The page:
For me, the itch for mystery and connection never waned. At 67, I find myself still yearning for a real-life place of stories and myths that reveal life’s hidden depths; a place intent on repairing the world and repairing ourselves; a place of music and healing, of connection to others and to something larger than ourselves. A place where I would feel my soul resonate, where I could experience a current version — a Jewish version — of that individual and communal joy I remember from 40 years ago.

I do not expect synagogue life to change on my account. But, as my experience at Makom nearly 20 years ago showed me, many congregations have evolved over the last 40 years, and there are now places of Jewish worship that have absorbed the spirit of the 1960s. Places where I might feel comfortable and welcome.

So, this past summer, I made the rounds of alternative synagogues, minyans and chavurot in Los Angeles, to see whether any spoke to me. I visited more than a dozen places that aspire to the spiritual life I associate with the 1960s: They’re egalitarian, inclusive, committed to social action and steeped in music. They seek joyful experience instead of dogma, connection to one another and the outside world rather than status, healing instead of judgment and passionate involvement rather than merely showing up and mouthing prayers.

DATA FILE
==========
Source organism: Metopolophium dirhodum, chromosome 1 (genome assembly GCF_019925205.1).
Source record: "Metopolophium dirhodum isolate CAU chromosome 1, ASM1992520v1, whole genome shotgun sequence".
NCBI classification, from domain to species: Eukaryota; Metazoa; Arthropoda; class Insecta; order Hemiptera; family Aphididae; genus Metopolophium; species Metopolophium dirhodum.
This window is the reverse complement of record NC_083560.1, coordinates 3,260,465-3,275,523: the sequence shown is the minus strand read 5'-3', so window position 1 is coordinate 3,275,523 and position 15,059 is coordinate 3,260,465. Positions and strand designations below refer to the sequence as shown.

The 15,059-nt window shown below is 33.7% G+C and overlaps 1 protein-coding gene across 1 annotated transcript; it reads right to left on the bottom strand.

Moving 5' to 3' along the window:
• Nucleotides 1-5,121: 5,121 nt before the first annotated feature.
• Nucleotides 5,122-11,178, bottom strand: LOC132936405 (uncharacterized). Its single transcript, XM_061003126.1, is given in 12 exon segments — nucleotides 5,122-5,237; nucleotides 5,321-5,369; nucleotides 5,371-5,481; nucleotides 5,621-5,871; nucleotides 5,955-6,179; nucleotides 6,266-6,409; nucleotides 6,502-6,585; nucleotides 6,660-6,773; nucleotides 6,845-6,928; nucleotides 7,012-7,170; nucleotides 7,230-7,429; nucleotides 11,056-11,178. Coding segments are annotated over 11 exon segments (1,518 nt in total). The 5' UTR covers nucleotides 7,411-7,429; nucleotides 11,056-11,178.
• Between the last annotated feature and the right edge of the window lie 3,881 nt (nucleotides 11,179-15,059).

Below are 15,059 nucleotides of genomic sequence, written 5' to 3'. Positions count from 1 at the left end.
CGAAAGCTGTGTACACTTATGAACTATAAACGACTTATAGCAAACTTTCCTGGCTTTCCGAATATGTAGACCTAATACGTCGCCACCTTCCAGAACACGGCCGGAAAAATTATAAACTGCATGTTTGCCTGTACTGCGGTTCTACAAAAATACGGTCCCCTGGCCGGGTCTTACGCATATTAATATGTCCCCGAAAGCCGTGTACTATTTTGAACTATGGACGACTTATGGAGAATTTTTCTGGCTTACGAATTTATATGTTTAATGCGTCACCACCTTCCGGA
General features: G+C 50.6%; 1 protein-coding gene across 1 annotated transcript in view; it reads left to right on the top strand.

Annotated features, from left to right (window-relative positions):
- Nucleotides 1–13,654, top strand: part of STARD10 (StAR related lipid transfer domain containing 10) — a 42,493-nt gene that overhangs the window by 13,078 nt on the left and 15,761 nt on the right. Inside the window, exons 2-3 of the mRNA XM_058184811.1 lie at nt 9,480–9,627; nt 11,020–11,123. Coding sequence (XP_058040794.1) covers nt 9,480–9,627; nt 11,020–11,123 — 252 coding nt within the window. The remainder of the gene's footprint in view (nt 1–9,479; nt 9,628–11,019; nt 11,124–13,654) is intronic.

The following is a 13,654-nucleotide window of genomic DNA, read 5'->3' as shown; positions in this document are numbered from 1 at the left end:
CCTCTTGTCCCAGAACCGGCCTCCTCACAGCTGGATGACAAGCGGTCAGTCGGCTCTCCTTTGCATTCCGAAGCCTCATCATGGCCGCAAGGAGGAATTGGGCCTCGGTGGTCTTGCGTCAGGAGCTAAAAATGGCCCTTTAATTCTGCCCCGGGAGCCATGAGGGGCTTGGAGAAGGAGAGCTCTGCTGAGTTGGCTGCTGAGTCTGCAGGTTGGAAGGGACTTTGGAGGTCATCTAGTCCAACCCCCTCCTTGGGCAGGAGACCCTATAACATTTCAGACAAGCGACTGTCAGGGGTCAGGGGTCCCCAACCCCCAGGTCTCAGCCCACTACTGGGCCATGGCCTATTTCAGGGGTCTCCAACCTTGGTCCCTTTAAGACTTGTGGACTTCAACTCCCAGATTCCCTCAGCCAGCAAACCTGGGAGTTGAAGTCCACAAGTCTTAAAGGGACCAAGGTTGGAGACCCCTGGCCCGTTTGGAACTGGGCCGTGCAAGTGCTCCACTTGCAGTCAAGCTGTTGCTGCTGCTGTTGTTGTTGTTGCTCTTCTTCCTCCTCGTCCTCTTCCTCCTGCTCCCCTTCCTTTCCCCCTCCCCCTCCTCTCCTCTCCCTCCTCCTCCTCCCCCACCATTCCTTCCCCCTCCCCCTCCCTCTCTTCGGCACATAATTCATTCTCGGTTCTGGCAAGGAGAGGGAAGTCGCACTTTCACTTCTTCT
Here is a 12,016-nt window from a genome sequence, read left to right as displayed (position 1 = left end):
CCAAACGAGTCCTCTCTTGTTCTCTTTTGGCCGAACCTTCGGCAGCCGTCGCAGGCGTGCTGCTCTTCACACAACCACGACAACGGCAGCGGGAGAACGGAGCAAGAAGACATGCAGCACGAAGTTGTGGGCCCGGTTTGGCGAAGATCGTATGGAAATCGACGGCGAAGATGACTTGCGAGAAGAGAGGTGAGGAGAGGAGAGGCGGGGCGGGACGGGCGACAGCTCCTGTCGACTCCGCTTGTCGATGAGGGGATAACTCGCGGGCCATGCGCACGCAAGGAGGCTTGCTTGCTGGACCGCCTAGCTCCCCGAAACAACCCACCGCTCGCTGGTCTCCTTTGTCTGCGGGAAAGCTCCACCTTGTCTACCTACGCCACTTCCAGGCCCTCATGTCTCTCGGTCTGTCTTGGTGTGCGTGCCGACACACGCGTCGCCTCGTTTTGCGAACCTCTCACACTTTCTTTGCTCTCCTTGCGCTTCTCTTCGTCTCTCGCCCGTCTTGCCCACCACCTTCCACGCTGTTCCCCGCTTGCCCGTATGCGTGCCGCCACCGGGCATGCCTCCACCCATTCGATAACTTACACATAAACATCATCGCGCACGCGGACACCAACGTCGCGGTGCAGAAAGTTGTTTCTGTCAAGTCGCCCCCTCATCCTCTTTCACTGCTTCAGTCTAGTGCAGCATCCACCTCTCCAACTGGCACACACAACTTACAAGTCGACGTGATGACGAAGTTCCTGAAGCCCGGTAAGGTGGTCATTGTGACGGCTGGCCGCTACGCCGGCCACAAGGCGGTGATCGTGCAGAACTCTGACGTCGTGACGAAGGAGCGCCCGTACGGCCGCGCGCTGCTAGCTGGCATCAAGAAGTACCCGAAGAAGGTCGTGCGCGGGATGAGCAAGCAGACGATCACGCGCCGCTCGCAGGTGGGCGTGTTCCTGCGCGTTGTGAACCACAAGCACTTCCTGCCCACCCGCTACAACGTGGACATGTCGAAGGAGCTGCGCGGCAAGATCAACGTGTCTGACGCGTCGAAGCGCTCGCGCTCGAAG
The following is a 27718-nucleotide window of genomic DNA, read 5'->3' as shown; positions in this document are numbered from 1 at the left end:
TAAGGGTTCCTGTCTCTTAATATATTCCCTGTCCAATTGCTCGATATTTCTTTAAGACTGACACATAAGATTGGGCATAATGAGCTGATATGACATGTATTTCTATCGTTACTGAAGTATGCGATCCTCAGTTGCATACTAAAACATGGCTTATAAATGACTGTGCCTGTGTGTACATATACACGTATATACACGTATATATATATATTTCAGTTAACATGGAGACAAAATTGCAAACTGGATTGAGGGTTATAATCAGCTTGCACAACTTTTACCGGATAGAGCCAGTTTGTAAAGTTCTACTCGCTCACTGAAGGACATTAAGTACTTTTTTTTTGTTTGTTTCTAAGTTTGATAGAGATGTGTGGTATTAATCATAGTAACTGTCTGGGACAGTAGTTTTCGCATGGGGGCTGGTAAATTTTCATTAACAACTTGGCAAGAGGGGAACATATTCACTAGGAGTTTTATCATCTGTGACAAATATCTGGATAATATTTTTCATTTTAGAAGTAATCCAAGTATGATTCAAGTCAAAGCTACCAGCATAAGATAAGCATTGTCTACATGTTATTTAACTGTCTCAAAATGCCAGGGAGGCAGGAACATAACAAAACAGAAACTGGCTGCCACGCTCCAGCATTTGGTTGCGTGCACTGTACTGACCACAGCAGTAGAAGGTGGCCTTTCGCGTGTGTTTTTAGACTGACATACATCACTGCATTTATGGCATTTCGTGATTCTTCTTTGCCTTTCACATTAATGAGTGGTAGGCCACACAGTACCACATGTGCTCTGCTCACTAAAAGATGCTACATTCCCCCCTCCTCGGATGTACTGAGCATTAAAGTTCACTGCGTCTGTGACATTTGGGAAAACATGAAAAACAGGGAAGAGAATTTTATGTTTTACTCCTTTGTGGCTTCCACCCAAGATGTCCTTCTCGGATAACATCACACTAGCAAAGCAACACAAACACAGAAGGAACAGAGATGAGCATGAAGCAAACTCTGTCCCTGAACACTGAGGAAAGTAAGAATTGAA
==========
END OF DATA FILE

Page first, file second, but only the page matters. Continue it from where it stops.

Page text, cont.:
Some of those I visited meet just once or twice a month, and most function as communities “without walls,” places with no bricks-and-mortar building of their own. In some cases, they meet in a church, either in the main chapel — where symbols of Christianity are temporarily covered — or in a smaller study or library. Some gather in homes. Often, they put little or no stress on the look of the meeting place, depending on the zeal and devotion of the participants to provide the ambience.